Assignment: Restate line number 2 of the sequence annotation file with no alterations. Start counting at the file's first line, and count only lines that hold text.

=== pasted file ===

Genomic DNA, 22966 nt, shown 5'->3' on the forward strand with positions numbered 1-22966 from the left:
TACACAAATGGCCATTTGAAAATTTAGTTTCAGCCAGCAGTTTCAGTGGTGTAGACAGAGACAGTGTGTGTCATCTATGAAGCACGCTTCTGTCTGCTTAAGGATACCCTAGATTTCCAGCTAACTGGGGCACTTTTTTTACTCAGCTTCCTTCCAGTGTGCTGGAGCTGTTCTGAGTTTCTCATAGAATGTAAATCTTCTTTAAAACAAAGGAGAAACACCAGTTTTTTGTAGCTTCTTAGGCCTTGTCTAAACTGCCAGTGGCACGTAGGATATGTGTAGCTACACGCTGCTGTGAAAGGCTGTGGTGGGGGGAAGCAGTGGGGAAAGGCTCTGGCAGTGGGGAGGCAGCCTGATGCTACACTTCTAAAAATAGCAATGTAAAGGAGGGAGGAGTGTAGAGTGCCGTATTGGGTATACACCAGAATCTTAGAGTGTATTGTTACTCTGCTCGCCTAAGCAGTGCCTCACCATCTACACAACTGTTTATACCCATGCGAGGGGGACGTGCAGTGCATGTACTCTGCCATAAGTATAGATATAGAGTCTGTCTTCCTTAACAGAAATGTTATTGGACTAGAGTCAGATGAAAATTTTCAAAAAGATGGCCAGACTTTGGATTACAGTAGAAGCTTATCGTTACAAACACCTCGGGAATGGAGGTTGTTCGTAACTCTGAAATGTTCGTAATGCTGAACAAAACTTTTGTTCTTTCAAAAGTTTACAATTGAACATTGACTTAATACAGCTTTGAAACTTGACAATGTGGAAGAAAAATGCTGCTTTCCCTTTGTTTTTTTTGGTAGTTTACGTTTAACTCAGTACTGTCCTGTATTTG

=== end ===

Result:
TACACAAATGGCCATTTGAAAATTTAGTTTCAGCCAGCAGTTTCAGTGGTGTAGACAGAGACAGTGTGTGTCATCTATGAAGCACGCTTCTGTCTGCTTAAGGATACCCTAGATTTCCAGCTAACTGGGGCACTTTTTTTACTCAGCTTCCTTCCAGTGTGCTGGAGCTGTTCTGAGTTTCTCATAGAATGTAAATCTTCTTTAAAACAAAGGAGAAACACCAGTTTTTTGTAGCTTCTTAGGCCTTGTCTAAACTGCCAGTGGCACGTAGGATATGTGTAGCTACACGCTGCTGTGAAAGGCTGTGGTGGGGGGAAGCAGTGGGGAAAGGCTCTGGCAGTGGGGAGGCAGCCTGATGCTACACTTCTAAAAATAGCAATGTAAAGGAGGGAGGAGTGTAGAGTGCCGTATTGGGTATACACCAGAATCTTAGAGTGTATTGTTACTCTGCTCGCCTAAGCAGTGCCTCACCATCTACACAACTGTTTATACCCATGCGAGGGGGACGTGCAGTGCATGTACTCTGCCATAAGTATAGATATAGAGTCTGTCTTCCTTAACAGAAATGTTATTGGACTAGAGTCAGATGAAAATTTTCAAAAAGATGGCCAGACTTTGGATTACAGTAGAAGCTTATCGTTACAAACACCTCGGGAATGGAGGTTGTTCGTAACTCTGAAATGTTCGTAATGCTGAACAAAACTTTTGTTCTTTCAAAAGTTTACAATTGAACATTGACTTAATACAGCTTTGAAACTTGACAATGTGGAAGAAAAATGCTGCTTTCCCTTTGTTTTTTTTGGTAGTTTACGTTTAACTCAGTACTGTCCTGTATTTG